Reporting a news story amid a pandemic: my experience

Face masks. Social distancing. Online interviews.

Rachel Carroll ✨
3 min readNov 25, 2020
Photo by Engin Akyurt on Unsplash

Reporting news can be difficult at the best of times, never mind during a global pandemic when journalists and undergraduate students, like myself, are having to adjust to the new reality of reporting from home. On top of being remote, the new safety protocols outlined by the government: face masks, social distancing, and meeting people outside your household indoors now prohibited, it is safe to say my experience of news reporting has changed.

Whether this change is positive or negative is up for debate, but I hope that by sharing my own experience of newsgathering during the coronavirus pandemic, other journalists and students may be able to benefit when it comes to reporting their own stories during these unprecedented times.

What was the news story?

The story was about a Bournemouth councillor, Kieron Wilson, who volunteered to make free school meals for children over October half-term to help struggling families within his ward, Muscliff and Strouden Park. The story was for the local newspaper, The Daily Echo which contains a large readership across Bournemouth, Christchurch, and Poole.

What challenges did I face?

  1. Conducting face-to-face interviews —Approaching people who are part of a story is a vital part of newsgathering. However, during the pandemic securing face-to-face interviews was extremely difficult. As well as this, because my story was based on the community, doing vox pop interviews on the streets near schools was almost impossible as people did not feel comfortable to stop and answer my questions.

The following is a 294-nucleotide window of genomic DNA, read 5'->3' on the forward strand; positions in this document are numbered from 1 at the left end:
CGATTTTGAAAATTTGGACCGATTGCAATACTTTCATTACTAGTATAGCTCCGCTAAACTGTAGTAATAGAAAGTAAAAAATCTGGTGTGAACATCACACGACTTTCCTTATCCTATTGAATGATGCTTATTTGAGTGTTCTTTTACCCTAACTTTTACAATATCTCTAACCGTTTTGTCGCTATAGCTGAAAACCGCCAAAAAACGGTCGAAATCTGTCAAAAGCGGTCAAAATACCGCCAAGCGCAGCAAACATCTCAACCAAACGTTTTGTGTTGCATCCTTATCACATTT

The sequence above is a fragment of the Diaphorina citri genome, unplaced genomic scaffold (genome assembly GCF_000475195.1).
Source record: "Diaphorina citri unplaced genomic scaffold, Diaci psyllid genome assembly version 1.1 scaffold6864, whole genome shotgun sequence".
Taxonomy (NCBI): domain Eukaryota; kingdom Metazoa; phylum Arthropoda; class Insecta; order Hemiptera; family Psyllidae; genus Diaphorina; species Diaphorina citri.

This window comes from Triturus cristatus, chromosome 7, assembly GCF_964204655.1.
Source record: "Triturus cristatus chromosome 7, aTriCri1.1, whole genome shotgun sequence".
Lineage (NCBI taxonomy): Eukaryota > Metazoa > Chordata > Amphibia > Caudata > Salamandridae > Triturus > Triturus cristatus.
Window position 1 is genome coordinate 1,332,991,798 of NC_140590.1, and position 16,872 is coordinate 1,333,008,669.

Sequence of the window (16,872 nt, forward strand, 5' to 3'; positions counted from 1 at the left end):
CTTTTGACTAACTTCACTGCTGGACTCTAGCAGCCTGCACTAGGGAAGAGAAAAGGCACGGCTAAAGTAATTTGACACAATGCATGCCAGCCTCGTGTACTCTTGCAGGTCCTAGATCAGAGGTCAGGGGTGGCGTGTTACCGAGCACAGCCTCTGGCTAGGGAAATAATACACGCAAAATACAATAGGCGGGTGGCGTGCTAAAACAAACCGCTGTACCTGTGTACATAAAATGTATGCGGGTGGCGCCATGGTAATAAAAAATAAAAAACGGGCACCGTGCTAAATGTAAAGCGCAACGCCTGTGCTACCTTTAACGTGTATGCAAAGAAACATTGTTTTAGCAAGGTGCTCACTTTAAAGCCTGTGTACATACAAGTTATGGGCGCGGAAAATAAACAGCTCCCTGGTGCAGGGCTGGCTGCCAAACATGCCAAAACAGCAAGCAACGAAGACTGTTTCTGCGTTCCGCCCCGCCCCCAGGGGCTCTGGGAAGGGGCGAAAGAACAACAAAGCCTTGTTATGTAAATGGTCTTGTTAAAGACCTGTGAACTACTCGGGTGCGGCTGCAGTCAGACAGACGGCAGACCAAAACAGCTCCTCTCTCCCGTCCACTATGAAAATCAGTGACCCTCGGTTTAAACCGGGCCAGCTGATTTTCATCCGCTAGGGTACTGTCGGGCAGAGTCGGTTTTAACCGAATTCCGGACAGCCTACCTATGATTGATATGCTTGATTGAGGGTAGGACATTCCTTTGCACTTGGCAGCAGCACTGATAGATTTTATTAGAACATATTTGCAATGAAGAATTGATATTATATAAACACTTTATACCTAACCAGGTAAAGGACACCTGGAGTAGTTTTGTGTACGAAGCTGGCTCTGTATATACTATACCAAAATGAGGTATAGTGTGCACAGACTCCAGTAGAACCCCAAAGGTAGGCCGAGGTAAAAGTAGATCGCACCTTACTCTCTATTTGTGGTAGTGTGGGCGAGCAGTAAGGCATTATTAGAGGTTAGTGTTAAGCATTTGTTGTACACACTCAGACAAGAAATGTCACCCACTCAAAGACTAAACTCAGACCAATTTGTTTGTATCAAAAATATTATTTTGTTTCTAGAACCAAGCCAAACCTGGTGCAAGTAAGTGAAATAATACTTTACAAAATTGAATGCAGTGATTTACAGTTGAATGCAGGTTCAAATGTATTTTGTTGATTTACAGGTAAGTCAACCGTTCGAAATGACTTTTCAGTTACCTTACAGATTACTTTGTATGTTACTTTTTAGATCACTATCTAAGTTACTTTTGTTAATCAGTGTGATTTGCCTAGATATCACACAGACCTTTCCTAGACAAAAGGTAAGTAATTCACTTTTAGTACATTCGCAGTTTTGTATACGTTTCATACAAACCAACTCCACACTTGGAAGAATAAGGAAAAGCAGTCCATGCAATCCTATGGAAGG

2. Getting second opinions — I know this challenge might seem odd considering I am at university and not in the real world of journalism but, I really missed the social interaction you get from lectures and seminars. Hearing ideas from other students and getting advice on story headlines and leads can be extremely helpful. Not having this was a challenge for me because I love bouncing ideas off other like-minded journalist enthusiasts and I suspect this absence must have been even more difficult for professional journalists in newsrooms.

How did I respond?

Utilised social media

Social media was instrumental in gathering sources for my article. With the aid of Facebook community groups like Bournemouth Community Group and All Things Christchurch, I was able to virtually connect with a parent who was happy to answer any questions I had online which helped increase the newsworthiness of my article.

Phone and email interviews

After accepting my defeat with face-to-face interviews, I turned to my phone and laptop and the result was just as effective, if not more. Despite not being able to access Cllr Kieron Wilson’s and members of BCP council’s facial features, the quality of the interview felt the same. I got to speak with Kieron for a long time, perhaps longer than I would have got if we met in person and BCP council emailed me several valuable statistics and hyperlinks that would have been difficult face-to-face.

However, if you rely on face-to-face interactions for your news reports/features then try conducting your online interviews via zoom or Microsoft Teams. In hindsight, I believe this way of interviewing would have been more effective, especially with Kieron.

Kept in contact with people on my course online

Even though I was in a group for this project, I still reached out to other students on my course to get advice on my news report and help them with their own. It is important to keep in touch, as much as possible, with course friends and colleagues during these isolating times. You never know the power simply reaching out can have on other people's mental health. It certainly helped me with boosting my own morale.

So, if you are missing that social interaction from lectures or newsrooms, get in touch! You could create WhatsApp group chats or have daily ‘check-in’ phonecalls.

Let me know your thoughts on news reporting and how you are coping during the pandemic on Twitter, Facebook, or Instagram, and stay tuned for more information on journalism.



Rachel Carroll ✨

Well hello there and welcome to my blog that explores topical and broad issues around #journalism. I hope it stimulates you 😆 Twitter & Insta: @RCarrollJourno